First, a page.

July 23, 2024
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‘Would you feel comfortable sharing your net worth?’: I make $360K+ yearly but fear gold diggers. How do you gauge if a partner will be a good financial match?

Hi Money Minder,

I’ve got a sweet salary of $161,000 and every three months, I snag RSUs (Restricted Stock Units) or stock worth around $50,000. After taxes, that’s about $30-$35,000. So, my total yearly earnings stack up to a cool $360,000+. I landed this job in 2022.

I’m currently flying solo and just working on my fitness. But, I’ve been wondering what everyone else is up to in the dating scene. When you dive back into dating, when do you start making sure your significant other is a solid long-term partner? Maybe you’ve been together for a year; how soon do you want to know they’re the real deal?

Do you go all detective on their finances somehow? Throw out some vague questions to get a feel for their money habits? Ask about their debts or where their cash flows? Their financial goals? Even their net worth?

Obviously, that means you’ll have to spill about your finances too. And if there’s a massive gap (like in my case), does it make you comfy sharing your net worth? What if you’re worried they might be in it for the money?

What’s your game plan? I’m pretty proud of my financial smarts, so I’m not looking for a partner with poor money habits. This all started after hearing about how my friend’s husband racked up over $15,000 in credit card debt and spends recklessly.

Seeking Guidance

Response from THE MONEY MINDER:

Certainly! Here it is:

"Hello There,"

Congratulations on your impressive financial achievements! It’s fantastic to see someone prioritize both their career and personal health. Approaching the dating world with your financial situation in mind is understandable, especially given your commendable financial literacy and the unfortunate stories you’ve heard from friends.

When considering a long-term relationship, the key is to find a partner whose financial habits align with your own values and goals. It’s prudent to focus on open and honest communication early on, especially about significant topics like finances. Here’s a realistic and practical approach:

Firstly, observe your partner’s attitudes and behaviors around money. You don’t need to ask invasive questions right away; instead, pay attention to their spending habits and financial decisions. Conversations about general financial philosophies can offer valuable insights. For example, you might discuss your views on budgeting, saving for the future, and investment preferences. These discussions can happen naturally over time and can be an enlightening way to gauge compatibility.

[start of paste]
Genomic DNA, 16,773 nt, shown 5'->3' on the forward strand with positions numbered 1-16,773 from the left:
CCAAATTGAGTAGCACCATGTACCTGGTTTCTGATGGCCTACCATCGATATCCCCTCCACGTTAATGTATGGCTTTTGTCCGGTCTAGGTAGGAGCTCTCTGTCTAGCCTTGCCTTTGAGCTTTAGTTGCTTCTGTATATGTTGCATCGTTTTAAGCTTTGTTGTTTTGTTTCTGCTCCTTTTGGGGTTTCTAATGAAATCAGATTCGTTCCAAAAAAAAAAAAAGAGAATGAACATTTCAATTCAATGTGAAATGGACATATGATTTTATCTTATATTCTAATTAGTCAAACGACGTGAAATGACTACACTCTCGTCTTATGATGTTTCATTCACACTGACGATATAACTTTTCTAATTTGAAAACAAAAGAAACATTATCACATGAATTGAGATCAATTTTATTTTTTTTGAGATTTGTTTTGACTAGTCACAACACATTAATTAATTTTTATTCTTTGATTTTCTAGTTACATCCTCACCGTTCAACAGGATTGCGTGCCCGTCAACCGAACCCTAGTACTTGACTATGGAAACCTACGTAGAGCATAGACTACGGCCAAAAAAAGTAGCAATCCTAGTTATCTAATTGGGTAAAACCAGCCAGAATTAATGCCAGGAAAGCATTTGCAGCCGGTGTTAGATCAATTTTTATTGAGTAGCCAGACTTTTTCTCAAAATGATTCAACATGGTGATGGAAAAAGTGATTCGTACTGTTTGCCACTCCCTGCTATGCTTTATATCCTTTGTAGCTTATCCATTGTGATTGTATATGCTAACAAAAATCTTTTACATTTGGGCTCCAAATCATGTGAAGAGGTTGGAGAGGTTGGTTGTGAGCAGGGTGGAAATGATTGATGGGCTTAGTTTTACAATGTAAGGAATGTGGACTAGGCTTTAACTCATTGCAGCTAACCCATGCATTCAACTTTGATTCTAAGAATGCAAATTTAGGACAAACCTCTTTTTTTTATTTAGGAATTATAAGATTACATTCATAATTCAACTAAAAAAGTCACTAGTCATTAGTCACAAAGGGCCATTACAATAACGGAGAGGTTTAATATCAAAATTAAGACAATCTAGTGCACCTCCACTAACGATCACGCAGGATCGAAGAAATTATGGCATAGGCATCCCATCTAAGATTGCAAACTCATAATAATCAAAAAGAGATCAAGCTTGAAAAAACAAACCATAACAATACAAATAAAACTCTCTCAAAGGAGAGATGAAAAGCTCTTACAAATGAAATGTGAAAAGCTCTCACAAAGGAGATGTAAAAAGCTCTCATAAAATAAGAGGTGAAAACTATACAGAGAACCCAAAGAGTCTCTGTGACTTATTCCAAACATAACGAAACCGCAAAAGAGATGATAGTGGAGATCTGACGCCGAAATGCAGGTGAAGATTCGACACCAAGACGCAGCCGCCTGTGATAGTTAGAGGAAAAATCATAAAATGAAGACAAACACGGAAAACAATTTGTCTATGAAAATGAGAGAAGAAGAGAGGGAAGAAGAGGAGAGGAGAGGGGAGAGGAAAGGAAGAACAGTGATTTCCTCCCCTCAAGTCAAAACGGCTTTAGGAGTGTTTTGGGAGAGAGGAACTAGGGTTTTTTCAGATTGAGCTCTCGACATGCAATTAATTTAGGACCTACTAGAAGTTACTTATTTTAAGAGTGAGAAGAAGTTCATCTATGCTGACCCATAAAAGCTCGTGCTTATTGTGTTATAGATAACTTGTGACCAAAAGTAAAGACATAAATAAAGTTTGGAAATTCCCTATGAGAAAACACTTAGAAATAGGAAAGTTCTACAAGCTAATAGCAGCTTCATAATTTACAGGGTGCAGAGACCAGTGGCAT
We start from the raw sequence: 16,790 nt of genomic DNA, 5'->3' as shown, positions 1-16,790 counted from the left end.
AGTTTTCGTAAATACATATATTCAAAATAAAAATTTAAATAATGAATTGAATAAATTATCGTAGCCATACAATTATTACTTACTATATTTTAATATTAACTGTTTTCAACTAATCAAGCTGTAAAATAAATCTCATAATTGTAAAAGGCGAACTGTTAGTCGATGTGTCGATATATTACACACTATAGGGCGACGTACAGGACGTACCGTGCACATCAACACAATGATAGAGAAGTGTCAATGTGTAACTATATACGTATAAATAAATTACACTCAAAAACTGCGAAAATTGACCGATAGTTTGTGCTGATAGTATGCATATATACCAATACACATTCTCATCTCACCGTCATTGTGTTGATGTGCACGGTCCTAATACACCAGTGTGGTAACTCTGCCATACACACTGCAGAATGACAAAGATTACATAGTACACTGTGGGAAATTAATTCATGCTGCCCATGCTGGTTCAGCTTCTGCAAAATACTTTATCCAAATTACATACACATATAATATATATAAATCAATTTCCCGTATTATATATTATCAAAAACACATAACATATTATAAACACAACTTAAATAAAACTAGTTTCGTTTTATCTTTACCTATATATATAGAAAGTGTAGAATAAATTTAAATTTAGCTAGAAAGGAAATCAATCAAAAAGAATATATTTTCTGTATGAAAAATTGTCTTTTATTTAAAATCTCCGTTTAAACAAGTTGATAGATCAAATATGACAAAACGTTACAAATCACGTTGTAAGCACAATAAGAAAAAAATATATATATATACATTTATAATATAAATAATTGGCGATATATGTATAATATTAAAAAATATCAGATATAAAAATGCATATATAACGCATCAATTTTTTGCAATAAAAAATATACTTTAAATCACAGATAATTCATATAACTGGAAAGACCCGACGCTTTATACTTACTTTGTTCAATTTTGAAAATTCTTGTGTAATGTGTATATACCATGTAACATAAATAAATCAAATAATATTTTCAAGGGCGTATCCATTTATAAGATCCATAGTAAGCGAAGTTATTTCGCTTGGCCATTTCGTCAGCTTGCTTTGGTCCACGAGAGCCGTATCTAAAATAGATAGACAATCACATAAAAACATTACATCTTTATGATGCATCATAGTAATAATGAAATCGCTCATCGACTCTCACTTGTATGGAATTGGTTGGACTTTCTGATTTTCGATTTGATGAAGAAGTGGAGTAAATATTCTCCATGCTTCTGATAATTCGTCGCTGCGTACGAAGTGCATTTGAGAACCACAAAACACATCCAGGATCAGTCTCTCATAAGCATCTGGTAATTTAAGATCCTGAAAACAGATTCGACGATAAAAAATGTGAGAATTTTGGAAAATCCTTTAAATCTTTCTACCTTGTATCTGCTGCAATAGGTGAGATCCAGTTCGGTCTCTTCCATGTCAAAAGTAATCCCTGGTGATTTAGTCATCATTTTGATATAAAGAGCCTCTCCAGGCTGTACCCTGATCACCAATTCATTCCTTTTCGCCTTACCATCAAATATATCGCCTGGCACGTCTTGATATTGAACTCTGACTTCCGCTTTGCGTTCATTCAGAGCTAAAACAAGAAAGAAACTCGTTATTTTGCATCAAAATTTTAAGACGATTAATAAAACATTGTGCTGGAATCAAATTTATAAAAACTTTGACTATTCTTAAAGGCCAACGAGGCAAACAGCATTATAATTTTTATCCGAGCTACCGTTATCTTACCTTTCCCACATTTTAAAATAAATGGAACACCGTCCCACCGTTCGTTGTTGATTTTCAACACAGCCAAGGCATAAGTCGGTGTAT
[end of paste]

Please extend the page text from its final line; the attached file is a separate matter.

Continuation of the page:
Once you feel more comfortable and your relationship starts to get serious, transitioning to more specific questions about finances is reasonable. You can frame this delicately – for instance, by sharing your financial goals and asking about theirs. Questions like, “How do you approach savings and investments?” or “What are your financial priorities for the future?” are less intrusive but very telling.

Regarding a potential financial audit, it might be too early to delve into each other’s detailed finances unless you are discussing moving in together or marriage. However, asking about their debt, financial responsibilities, and future plans can help you understand their financial landscape without seeming overly probing.

When it comes time to disclose your own financial status, be honest but cautious. You don’t need to disclose every detail right away. Sharing that you are financially stable and what your general approach to finances is can be enough initially. If and when the time comes for fuller disclosure, you should feel comfortable that trust has been well-established and that your partner has demonstrated a healthy approach to money.

It’s natural to be concerned about potential gold diggers, but focusing on building a strong foundation of trust and mutual respect should help alleviate those worries. Ensure your partner respects your financial boundaries and demonstrates a responsible attitude towards their own money management.

Remember, the goal is to find a partner who values financial stability as much as you do and is willing to work together towards shared goals. Good relationships are built on trust, communication, and shared values, including financial ones.

Best of luck in your journey, both in your career and your personal life.



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